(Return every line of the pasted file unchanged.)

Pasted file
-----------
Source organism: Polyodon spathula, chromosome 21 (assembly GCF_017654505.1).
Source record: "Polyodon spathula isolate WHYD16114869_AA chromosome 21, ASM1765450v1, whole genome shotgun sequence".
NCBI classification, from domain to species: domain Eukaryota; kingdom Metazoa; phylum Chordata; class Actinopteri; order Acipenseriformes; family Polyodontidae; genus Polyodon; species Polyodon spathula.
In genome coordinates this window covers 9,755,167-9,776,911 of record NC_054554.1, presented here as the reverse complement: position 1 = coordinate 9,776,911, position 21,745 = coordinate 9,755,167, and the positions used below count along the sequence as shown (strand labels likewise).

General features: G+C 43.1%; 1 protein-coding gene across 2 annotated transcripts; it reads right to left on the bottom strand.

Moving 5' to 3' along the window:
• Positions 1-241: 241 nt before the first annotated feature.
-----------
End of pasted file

Source organism: Polyodon spathula, chromosome 21 (assembly GCF_017654505.1).
Source record: "Polyodon spathula isolate WHYD16114869_AA chromosome 21, ASM1765450v1, whole genome shotgun sequence".
NCBI classification, from domain to species: domain Eukaryota; kingdom Metazoa; phylum Chordata; class Actinopteri; order Acipenseriformes; family Polyodontidae; genus Polyodon; species Polyodon spathula.
In genome coordinates this window covers 9,755,167-9,776,911 of record NC_054554.1, presented here as the reverse complement: position 1 = coordinate 9,776,911, position 21,745 = coordinate 9,755,167, and the positions used below count along the sequence as shown (strand labels likewise).

General features: G+C 43.1%; 1 protein-coding gene across 2 annotated transcripts; it reads right to left on the bottom strand.

Moving 5' to 3' along the window:
• Positions 1-241: 241 nt before the first annotated feature.